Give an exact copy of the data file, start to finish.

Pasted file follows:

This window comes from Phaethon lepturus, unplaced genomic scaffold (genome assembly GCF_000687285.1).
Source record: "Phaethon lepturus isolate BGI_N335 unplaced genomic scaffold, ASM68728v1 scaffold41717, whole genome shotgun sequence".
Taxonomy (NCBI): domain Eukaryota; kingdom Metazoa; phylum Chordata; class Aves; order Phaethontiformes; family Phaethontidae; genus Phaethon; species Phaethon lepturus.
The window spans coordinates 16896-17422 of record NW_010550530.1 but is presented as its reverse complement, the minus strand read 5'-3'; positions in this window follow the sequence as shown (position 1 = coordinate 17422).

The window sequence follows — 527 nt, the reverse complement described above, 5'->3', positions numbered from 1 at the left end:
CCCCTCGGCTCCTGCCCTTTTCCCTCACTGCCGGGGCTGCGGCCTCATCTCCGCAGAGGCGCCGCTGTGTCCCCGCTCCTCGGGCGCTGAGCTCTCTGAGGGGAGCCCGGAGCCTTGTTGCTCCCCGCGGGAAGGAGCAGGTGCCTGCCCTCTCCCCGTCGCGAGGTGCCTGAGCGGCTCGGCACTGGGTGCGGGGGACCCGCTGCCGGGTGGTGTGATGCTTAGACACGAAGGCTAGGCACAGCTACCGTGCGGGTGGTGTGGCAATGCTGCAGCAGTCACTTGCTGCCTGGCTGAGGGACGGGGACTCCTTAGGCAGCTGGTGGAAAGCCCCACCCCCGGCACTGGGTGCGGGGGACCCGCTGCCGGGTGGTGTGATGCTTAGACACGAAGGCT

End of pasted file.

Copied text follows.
This window comes from Phaethon lepturus, unplaced genomic scaffold (genome assembly GCF_000687285.1).
Source record: "Phaethon lepturus isolate BGI_N335 unplaced genomic scaffold, ASM68728v1 scaffold41717, whole genome shotgun sequence".
Taxonomy (NCBI): domain Eukaryota; kingdom Metazoa; phylum Chordata; class Aves; order Phaethontiformes; family Phaethontidae; genus Phaethon; species Phaethon lepturus.
The window spans coordinates 16896-17422 of record NW_010550530.1 but is presented as its reverse complement, the minus strand read 5'-3'; positions in this window follow the sequence as shown (position 1 = coordinate 17422).

The window sequence follows — 527 nt, the reverse complement described above, 5'->3', positions numbered from 1 at the left end:
CCCCTCGGCTCCTGCCCTTTTCCCTCACTGCCGGGGCTGCGGCCTCATCTCCGCAGAGGCGCCGCTGTGTCCCCGCTCCTCGGGCGCTGAGCTCTCTGAGGGGAGCCCGGAGCCTTGTTGCTCCCCGCGGGAAGGAGCAGGTGCCTGCCCTCTCCCCGTCGCGAGGTGCCTGAGCGGCTCGGCACTGGGTGCGGGGGACCCGCTGCCGGGTGGTGTGATGCTTAGACACGAAGGCTAGGCACAGCTACCGTGCGGGTGGTGTGGCAATGCTGCAGCAGTCACTTGCTGCCTGGCTGAGGGACGGGGACTCCTTAGGCAGCTGGTGGAAAGCCCCACCCCCGGCACTGGGTGCGGGGGACCCGCTGCCGGGTGGTGTGATGCTTAGACACGAAGGCT